A 'Henry V' with a gender difference
By Joseph T. Rozmiarek
Special to The Advertiser
By Joseph T. Rozmiarek
Director and producer Tony Pisculli says the reason for using an all-female cast for "Henry V" was "to give local female actors a shot at a broader range of parts, but mostly to take maximum advantage of the local talent pool."
The performance result, however, suggests that the decision was mainly expedient, given that the Hawaii Shakespeare Festival's three productions quickly use up the available male actors. Some individual performances are quite good but are a difficult fit into the rampant testosterone and militancy that comprise the action.
The women in "Henry V" may represent their characters well but don't become them. It adds additional underscoring to the fact that — no matter how we might prod at our imaginations — we are always in the theater and never on a battlefield.
And the battlefield scenes are the best part.
The play is part of Shakespeare's history series that follows Henry's misspent youth and his maturing into leadership as his people's king. In it, he triumphs over a superior French army at the Battle of Agincourt and delivers the powerful "band of brothers" speech that rallies the troops and sets English flags to waving.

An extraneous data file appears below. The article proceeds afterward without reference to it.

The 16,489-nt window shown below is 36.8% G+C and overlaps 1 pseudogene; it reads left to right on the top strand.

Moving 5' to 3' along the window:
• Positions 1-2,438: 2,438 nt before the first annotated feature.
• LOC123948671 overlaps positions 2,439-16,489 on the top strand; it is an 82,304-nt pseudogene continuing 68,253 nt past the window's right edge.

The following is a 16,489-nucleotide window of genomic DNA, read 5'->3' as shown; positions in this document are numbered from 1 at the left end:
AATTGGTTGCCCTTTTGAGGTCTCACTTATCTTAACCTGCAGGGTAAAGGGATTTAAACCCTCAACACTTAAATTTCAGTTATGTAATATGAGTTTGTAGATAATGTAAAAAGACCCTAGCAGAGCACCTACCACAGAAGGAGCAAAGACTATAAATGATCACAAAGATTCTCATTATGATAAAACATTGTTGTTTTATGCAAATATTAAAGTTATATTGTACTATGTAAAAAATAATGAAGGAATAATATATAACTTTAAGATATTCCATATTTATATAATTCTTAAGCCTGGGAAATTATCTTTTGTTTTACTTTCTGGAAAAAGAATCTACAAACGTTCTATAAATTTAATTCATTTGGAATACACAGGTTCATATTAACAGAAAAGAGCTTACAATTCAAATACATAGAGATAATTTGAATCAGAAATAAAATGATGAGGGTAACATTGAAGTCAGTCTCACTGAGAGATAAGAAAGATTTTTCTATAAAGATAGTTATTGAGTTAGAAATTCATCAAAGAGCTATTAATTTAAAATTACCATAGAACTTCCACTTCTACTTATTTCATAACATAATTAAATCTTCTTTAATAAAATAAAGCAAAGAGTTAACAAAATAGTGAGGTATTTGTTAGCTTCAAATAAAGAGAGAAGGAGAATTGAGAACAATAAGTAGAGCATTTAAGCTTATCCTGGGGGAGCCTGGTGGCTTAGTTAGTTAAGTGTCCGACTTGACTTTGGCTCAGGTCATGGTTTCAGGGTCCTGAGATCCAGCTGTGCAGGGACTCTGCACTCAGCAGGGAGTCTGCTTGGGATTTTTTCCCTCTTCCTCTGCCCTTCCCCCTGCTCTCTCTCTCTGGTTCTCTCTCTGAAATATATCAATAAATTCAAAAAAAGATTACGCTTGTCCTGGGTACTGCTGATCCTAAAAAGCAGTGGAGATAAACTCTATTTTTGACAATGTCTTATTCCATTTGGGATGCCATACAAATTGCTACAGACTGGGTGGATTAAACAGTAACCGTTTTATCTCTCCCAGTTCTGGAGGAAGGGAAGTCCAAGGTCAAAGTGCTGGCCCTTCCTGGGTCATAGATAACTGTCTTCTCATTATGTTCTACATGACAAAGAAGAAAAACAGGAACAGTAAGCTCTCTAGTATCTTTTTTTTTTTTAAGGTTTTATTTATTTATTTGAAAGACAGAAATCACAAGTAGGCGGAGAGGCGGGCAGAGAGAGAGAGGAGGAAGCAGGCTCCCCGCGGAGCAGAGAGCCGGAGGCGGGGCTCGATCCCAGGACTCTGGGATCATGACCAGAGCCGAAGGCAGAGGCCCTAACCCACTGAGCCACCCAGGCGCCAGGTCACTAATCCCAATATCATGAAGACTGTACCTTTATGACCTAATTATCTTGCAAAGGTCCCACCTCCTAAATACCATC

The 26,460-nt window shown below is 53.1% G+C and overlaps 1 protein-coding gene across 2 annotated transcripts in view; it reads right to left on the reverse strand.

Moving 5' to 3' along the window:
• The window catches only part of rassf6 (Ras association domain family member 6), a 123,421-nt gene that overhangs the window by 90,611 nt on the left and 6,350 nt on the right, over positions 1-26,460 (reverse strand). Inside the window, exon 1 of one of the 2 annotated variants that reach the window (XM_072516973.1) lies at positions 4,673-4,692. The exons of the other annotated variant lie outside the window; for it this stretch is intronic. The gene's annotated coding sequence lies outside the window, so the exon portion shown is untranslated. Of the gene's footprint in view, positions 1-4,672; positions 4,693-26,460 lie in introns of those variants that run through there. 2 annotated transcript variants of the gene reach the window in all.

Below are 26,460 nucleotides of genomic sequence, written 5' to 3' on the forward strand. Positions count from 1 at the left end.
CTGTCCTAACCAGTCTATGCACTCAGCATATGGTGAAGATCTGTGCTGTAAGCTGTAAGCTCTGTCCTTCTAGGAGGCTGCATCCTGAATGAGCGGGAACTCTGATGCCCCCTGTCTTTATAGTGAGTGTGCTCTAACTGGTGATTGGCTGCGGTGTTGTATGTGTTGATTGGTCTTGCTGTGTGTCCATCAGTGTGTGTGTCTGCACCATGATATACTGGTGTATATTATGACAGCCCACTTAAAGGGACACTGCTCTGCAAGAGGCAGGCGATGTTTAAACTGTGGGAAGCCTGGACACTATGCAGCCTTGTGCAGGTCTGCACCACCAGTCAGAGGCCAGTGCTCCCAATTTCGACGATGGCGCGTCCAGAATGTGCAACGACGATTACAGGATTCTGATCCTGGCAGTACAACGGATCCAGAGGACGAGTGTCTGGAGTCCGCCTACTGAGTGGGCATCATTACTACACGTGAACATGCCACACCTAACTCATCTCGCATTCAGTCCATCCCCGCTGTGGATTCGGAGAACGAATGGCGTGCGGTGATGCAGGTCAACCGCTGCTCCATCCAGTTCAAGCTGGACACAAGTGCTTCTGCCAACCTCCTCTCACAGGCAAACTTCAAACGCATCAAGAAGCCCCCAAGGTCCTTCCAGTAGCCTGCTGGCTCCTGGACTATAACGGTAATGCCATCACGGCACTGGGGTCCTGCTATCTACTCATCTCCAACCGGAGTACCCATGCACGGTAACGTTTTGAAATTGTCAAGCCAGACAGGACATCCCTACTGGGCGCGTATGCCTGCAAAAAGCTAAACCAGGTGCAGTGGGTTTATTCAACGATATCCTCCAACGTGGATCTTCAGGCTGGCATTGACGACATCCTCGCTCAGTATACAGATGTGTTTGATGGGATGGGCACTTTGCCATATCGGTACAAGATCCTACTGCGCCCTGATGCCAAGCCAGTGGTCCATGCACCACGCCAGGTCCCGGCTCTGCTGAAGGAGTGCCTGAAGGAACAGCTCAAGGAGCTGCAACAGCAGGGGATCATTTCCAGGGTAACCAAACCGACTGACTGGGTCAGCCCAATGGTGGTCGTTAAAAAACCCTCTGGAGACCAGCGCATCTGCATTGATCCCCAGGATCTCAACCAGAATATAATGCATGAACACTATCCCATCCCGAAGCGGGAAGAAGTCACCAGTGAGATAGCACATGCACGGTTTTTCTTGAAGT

While most of the action happens offstage, there are some guerrilla hand-to-hand knife fights and a neatly presentational flurry of archers' arrows represented by uncurling a bevy of white ribbons. Percussion accompaniment by Damned Spot Drum is very successful at creating a sense of urgency and martial tension.
The action scenes happen late in the play, and to get there we must work through the tedium of war preparations and discord in the ranks, guided by a Chorus character and burdened by too many patterned and intoned speeches that cause us to sometimes wonder whether even the actors understand what they're saying.
Nevertheless, out of this come more than a few performances worth noting.
Elizabeth Wolfe has earned her Shakespeare stripes in earlier seasons with the festival, and essays a competent King Henry in this production. Articulate of speech and clear in meaning, her Henry suggests a close cousin to Hamlet, who would prefer to be introspective and must be compelled into action.
Erin SuJan Kim delivers most of her Chorus lines as though she were sharing a fabulous joke and turns serious only in the final scenes. Betty Burdick has the rustic, bombastic role of Pistol, who would rather shirk than fight but can rise to the occasion when necessary.
Peggy Anne Siegmund as Fluellen and Eden-Lee Murray Jellinek as Gower tread the line between comedy and drama — Siegmund with a florid Welsh accent and Jellinek looking with her pencil moustache and swagger stick like she stepped out of a 1940s movie.
Getting to play her own gender is Eleanor Svaton as French princess Katherine, struggling delightfully with English words and bringing a refreshing tone to a courtship scene with Henry that follows the battle.
So, if drumbeats and a good reading of "Saint Crispin's Day" can set your skin to tingling, or if you'd like the experience without reading it for yourself, you might take in "Henry V."
Joseph T. Rozmiarek has been reviewing theater performances in Hawai'i since 1973.